The FCPA bars payments from U.S. companies to foreign officials for the purpose of obtaining or keeping business. For the purposes of the Act, a foreign official is "any officer or employee of a foreign government, a public international organization, or any department or agency thereof, or any person acting in an official capacity."
Companies that violate the FCPA can face fines running into the millions of dollars and face suspension and debarment from doing business with the federal government.
According to Meyer, who leads Venable’s International Trade Practice Group, DOJ has initiated more FCPA cases since 2005 than it did from 1977, when the law was enacted. The stakes are raised father by the global economic downturn, which has driven companies to be more aggressive and cut corners in order to win new business or maintain current work.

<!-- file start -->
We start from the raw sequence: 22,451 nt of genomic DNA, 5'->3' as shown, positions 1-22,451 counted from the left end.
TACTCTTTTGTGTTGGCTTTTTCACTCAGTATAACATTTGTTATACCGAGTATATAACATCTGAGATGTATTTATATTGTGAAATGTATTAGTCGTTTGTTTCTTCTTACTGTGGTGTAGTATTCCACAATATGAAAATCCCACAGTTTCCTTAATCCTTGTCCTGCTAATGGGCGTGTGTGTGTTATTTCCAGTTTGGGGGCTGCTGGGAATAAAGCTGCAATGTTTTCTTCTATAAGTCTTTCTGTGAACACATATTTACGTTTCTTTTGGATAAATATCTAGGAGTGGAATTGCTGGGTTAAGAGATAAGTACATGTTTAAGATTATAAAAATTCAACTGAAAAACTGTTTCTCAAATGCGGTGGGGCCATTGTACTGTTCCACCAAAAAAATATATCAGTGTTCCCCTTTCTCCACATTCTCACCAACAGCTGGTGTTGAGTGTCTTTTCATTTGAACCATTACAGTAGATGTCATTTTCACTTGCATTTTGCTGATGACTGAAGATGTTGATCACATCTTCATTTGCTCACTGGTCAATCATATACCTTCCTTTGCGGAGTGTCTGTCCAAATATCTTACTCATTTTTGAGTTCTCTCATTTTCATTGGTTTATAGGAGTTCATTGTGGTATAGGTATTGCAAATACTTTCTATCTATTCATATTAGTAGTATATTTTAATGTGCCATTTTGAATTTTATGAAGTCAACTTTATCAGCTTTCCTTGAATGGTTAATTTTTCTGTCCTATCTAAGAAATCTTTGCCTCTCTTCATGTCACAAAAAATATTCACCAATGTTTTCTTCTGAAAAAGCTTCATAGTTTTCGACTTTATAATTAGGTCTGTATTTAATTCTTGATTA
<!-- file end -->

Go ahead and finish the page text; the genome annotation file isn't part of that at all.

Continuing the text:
"We are looking at a tightened economy and increased pressure to make sales," said Meyer. "Before, companies had greater flexibility when the economy was expanding," she said. "That, combined with the greater use of overseas agents and distribution platforms, drives home the nature of the fact that companies are increasingly exposed to the potentials of improper payments."
Meyer also pointed out that governments around the world are now more willing to work together to stop corruption.
"We are really encouraging our clients to be proactive—to look at their actual practices and then test those; look at the practices of their officers and employees and, more importantly, their agents and business partners around the globe," she said. "There was a misconception that these laws were focused on U.S. entities and their employees but, actually, the reach is much greater than that."